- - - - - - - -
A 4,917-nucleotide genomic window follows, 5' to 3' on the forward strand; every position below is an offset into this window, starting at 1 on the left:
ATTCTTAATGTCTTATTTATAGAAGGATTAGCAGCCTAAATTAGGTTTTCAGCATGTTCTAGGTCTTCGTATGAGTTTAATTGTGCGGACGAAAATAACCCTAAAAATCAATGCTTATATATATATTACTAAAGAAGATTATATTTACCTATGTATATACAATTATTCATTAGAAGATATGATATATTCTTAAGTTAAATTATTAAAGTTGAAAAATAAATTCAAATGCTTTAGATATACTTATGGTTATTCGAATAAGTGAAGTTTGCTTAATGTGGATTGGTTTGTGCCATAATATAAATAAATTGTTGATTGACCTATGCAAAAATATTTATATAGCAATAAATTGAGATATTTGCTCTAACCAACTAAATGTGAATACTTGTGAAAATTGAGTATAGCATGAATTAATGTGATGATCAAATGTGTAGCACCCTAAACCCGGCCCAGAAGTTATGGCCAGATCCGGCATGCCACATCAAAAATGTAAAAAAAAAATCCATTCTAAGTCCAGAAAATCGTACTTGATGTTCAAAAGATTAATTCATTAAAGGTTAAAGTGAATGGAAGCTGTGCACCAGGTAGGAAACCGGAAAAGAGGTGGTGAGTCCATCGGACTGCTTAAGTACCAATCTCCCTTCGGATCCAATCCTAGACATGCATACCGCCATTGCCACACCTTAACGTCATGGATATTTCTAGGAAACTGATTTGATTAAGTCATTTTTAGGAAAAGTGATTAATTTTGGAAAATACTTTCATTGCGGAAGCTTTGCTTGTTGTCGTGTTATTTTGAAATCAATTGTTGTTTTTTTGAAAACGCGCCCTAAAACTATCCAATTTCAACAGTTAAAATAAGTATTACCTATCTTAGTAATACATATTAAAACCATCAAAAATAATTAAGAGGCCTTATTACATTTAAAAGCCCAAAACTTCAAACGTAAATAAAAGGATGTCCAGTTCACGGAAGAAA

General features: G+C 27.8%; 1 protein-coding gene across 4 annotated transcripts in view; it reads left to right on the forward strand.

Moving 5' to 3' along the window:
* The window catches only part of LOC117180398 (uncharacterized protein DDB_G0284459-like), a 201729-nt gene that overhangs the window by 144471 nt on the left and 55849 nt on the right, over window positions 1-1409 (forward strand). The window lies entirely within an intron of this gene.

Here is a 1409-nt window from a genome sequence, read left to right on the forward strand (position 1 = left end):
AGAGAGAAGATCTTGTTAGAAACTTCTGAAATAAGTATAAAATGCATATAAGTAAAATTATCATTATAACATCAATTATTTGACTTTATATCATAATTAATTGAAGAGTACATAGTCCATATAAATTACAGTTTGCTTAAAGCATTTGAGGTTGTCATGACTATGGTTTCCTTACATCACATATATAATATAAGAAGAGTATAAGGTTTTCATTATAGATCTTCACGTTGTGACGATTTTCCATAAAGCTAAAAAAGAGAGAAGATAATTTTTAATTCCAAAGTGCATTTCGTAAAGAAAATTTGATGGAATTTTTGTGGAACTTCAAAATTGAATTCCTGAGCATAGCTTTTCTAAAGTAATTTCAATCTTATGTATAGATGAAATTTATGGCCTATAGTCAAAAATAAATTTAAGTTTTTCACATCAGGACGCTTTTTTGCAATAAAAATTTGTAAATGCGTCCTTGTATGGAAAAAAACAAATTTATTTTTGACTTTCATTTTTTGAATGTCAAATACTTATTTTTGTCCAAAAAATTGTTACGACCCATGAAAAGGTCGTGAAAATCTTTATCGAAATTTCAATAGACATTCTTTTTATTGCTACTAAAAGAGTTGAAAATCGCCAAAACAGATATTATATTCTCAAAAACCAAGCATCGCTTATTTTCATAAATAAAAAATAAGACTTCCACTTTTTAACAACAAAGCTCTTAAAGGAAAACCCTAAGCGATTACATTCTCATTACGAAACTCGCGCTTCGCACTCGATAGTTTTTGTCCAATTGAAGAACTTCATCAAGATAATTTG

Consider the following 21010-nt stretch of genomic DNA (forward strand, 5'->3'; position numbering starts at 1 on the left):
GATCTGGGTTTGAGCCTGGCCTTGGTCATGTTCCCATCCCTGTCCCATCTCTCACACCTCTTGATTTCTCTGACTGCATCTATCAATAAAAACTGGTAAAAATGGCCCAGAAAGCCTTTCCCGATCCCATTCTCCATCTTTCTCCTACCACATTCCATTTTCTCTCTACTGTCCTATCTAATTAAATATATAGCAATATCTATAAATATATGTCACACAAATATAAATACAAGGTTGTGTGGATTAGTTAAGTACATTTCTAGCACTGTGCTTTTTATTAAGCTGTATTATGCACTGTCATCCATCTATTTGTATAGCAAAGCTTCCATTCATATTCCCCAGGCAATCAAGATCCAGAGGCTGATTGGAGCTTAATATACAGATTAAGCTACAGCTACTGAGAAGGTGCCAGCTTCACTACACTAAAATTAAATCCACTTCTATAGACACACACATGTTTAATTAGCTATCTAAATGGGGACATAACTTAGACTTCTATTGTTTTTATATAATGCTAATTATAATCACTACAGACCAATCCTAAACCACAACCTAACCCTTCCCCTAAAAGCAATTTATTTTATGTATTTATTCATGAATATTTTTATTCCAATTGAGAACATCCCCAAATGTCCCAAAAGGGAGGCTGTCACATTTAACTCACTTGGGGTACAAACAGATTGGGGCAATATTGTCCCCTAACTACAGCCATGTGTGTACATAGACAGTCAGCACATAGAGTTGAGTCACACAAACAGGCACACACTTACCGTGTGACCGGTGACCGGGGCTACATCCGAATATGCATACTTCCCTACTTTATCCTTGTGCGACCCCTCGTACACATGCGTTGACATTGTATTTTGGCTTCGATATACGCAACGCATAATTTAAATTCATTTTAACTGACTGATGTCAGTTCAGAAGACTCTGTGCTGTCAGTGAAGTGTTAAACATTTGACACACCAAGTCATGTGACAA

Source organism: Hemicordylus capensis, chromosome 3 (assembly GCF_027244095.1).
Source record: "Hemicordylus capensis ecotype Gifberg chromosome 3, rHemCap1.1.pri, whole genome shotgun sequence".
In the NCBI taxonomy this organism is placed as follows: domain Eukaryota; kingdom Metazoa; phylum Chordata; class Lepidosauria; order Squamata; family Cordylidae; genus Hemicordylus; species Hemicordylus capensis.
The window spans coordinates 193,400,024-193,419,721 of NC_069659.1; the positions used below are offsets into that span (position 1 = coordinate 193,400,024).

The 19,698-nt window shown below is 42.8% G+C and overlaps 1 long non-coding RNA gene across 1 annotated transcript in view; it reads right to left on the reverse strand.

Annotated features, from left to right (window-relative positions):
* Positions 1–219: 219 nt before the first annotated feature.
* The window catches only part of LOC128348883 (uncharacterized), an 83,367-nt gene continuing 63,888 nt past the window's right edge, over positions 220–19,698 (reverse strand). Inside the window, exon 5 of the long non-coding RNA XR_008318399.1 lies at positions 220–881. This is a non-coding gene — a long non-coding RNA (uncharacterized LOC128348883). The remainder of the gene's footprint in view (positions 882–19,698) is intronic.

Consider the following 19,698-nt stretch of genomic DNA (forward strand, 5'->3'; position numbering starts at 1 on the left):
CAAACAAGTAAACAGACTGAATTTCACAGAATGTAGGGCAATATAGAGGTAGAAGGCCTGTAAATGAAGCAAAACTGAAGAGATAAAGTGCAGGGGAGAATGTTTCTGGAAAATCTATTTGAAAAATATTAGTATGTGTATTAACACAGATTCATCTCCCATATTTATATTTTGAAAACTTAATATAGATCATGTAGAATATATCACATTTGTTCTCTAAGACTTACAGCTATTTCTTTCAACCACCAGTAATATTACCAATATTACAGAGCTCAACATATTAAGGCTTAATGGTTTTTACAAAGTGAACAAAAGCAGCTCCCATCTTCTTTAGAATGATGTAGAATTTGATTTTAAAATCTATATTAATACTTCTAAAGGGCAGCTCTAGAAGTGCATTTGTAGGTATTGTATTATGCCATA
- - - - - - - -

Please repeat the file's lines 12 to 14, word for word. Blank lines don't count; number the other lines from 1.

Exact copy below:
In the NCBI taxonomy this organism is placed as follows: domain Eukaryota; kingdom Metazoa; phylum Chordata; class Lepidosauria; order Squamata; family Cordylidae; genus Hemicordylus; species Hemicordylus capensis.
The window spans coordinates 193,400,024-193,419,721 of NC_069659.1; the positions used below are offsets into that span (position 1 = coordinate 193,400,024).

The 19,698-nt window shown below is 42.8% G+C and overlaps 1 long non-coding RNA gene across 1 annotated transcript in view; it reads right to left on the reverse strand.